The afghani, Afghanistan’s national currency, was sent plummeting on Tuesday, as rising political turmoil forced the head of the country’s central bank to flee.
As Taliban fighters gained control of the capital city of Kabul, the country’s currency continued its downward spiral. According to a series of tweets from Afghanistan’s central bank governor Ajmal Ahmady, the bank ran out of dollar supplies, which reduced its ability to boost the national currency.
On Tuesday, the afghani fell 1.7% to around 83.5 against the US dollar, showed data compiled by Bloomberg. “Currency spiked from a stable 81 to almost 100 then back to 86. I held meetings on Saturday to reassure banks and money exchangers to calm them down,” wrote Ahmady on twitter, adding that he has since fled the country.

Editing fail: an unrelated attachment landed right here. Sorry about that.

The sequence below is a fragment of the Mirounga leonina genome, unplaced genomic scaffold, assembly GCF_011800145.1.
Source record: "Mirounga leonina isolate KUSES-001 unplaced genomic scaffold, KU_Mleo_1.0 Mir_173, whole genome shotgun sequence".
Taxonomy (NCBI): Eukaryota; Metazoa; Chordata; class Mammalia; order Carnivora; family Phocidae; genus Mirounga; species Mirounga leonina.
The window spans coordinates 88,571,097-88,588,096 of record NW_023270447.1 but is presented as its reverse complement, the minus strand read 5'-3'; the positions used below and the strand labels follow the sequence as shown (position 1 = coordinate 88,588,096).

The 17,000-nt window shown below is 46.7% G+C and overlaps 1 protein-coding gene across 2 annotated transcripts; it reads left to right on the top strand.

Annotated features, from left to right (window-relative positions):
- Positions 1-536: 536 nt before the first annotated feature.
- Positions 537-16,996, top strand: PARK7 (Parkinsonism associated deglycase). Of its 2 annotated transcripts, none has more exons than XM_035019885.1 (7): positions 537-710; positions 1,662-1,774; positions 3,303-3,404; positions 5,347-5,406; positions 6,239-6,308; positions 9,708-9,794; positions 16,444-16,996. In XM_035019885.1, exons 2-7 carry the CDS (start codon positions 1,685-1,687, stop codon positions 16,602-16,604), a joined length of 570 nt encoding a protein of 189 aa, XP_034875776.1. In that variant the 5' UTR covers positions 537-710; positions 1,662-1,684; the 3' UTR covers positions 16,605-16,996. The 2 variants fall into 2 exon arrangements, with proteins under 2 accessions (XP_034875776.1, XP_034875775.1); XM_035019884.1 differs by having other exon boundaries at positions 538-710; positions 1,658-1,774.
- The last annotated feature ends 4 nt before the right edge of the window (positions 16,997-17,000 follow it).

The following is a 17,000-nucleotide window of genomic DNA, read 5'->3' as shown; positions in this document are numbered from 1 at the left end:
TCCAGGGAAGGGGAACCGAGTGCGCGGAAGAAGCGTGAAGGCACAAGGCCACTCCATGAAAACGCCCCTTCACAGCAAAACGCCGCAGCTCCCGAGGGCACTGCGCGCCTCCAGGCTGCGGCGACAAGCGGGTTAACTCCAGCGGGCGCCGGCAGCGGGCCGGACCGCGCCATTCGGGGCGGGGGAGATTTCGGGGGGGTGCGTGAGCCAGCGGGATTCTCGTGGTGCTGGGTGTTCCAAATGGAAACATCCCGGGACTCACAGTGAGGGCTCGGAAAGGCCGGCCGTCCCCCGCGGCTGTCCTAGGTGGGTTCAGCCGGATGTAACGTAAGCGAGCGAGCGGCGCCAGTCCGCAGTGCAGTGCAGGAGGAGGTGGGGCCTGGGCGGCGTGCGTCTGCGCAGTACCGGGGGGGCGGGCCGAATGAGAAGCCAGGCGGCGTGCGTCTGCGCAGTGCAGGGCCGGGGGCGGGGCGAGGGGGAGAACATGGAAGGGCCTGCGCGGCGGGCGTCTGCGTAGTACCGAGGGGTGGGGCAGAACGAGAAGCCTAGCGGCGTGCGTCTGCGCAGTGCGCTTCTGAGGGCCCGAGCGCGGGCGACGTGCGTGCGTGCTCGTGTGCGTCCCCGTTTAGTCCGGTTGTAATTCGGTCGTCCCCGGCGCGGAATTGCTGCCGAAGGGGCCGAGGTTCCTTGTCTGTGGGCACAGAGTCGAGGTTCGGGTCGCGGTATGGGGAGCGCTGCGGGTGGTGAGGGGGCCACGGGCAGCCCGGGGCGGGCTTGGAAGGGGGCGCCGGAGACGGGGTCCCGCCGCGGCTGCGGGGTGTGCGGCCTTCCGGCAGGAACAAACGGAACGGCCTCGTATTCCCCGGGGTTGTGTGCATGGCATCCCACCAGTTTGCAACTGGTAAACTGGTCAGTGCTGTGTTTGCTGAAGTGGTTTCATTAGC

Taliban forces have captured Kabul shortly after US President Joe Biden announced that all American forces would vacate the country by September 11. The political turmoil intensified over the weekend, and has even spread to neighbouring financial markets in Pakistan, where sovereign dollar bonds maturing in 2031 fell by the most since March.
Information for this briefing was found via Bloomberg. The author has no securities or affiliations related to this organization. Not a recommendation to buy or sell. Always do additional research and consult a professional before purchasing a security. The author holds no licenses.